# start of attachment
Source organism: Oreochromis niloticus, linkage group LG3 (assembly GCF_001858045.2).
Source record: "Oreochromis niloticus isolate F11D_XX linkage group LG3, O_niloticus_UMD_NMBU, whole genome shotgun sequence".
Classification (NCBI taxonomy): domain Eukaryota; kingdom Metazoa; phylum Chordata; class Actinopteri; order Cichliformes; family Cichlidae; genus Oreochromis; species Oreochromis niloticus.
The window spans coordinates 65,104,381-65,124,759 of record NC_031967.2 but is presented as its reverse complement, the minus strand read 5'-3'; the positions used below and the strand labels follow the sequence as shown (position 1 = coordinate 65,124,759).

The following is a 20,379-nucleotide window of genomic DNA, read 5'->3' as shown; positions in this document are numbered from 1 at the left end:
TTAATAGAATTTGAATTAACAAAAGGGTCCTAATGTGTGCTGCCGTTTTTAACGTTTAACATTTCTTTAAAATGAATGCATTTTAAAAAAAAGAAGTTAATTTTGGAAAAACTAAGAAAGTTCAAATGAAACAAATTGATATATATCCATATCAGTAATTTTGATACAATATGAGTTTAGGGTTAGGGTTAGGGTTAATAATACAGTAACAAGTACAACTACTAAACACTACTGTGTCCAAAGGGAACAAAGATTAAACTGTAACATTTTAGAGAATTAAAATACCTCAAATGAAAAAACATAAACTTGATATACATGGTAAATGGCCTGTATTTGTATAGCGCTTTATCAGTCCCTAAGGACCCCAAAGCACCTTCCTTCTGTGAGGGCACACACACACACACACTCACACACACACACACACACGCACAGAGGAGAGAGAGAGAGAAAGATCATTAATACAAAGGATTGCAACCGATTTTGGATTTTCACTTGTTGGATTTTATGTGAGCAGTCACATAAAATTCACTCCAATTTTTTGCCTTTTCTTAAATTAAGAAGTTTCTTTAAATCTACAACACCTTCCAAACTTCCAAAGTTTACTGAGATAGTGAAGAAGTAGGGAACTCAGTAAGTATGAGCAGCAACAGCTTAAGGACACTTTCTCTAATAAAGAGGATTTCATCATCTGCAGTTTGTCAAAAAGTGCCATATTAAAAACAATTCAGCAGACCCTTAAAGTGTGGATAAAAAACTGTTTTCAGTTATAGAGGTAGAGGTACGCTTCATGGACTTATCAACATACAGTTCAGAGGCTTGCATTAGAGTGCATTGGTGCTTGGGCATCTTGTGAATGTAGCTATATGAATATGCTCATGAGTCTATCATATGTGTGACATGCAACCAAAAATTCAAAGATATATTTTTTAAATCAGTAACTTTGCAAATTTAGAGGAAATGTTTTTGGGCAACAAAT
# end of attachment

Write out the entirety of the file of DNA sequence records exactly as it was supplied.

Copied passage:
Source organism: Oreochromis niloticus, linkage group LG3 (assembly GCF_001858045.2).
Source record: "Oreochromis niloticus isolate F11D_XX linkage group LG3, O_niloticus_UMD_NMBU, whole genome shotgun sequence".
Classification (NCBI taxonomy): domain Eukaryota; kingdom Metazoa; phylum Chordata; class Actinopteri; order Cichliformes; family Cichlidae; genus Oreochromis; species Oreochromis niloticus.
The window spans coordinates 65,104,381-65,124,759 of record NC_031967.2 but is presented as its reverse complement, the minus strand read 5'-3'; the positions used below and the strand labels follow the sequence as shown (position 1 = coordinate 65,124,759).

The following is a 20,379-nucleotide window of genomic DNA, read 5'->3' as shown; positions in this document are numbered from 1 at the left end:
TTAATAGAATTTGAATTAACAAAAGGGTCCTAATGTGTGCTGCCGTTTTTAACGTTTAACATTTCTTTAAAATGAATGCATTTTAAAAAAAAGAAGTTAATTTTGGAAAAACTAAGAAAGTTCAAATGAAACAAATTGATATATATCCATATCAGTAATTTTGATACAATATGAGTTTAGGGTTAGGGTTAGGGTTAATAATACAGTAACAAGTACAACTACTAAACACTACTGTGTCCAAAGGGAACAAAGATTAAACTGTAACATTTTAGAGAATTAAAATACCTCAAATGAAAAAACATAAACTTGATATACATGGTAAATGGCCTGTATTTGTATAGCGCTTTATCAGTCCCTAAGGACCCCAAAGCACCTTCCTTCTGTGAGGGCACACACACACACACACTCACACACACACACACACACGCACAGAGGAGAGAGAGAGAGAAAGATCATTAATACAAAGGATTGCAACCGATTTTGGATTTTCACTTGTTGGATTTTATGTGAGCAGTCACATAAAATTCACTCCAATTTTTTGCCTTTTCTTAAATTAAGAAGTTTCTTTAAATCTACAACACCTTCCAAACTTCCAAAGTTTACTGAGATAGTGAAGAAGTAGGGAACTCAGTAAGTATGAGCAGCAACAGCTTAAGGACACTTTCTCTAATAAAGAGGATTTCATCATCTGCAGTTTGTCAAAAAGTGCCATATTAAAAACAATTCAGCAGACCCTTAAAGTGTGGATAAAAAACTGTTTTCAGTTATAGAGGTAGAGGTACGCTTCATGGACTTATCAACATACAGTTCAGAGGCTTGCATTAGAGTGCATTGGTGCTTGGGCATCTTGTGAATGTAGCTATATGAATATGCTCATGAGTCTATCATATGTGTGACATGCAACCAAAAATTCAAAGATATATTTTTTAAATCAGTAACTTTGCAAATTTAGAGGAAATGTTTTTGGGCAACAAAT